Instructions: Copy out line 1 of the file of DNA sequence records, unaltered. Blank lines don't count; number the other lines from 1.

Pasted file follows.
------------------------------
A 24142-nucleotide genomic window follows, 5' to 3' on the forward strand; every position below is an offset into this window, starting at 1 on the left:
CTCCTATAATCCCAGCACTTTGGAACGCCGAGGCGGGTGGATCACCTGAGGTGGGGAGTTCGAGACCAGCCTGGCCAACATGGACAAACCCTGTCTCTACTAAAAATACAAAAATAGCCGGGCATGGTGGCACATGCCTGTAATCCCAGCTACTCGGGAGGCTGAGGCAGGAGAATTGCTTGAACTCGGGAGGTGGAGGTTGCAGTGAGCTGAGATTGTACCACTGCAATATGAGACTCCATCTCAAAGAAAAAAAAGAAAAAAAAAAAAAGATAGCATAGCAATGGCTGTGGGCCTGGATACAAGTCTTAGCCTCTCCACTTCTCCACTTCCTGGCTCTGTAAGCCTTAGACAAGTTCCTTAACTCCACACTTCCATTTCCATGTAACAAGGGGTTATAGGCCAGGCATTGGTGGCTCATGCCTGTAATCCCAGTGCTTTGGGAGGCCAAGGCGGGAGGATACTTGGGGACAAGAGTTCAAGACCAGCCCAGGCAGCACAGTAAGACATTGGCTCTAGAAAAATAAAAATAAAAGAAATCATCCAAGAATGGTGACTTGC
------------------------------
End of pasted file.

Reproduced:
A 24142-nucleotide genomic window follows, 5' to 3' on the forward strand; every position below is an offset into this window, starting at 1 on the left: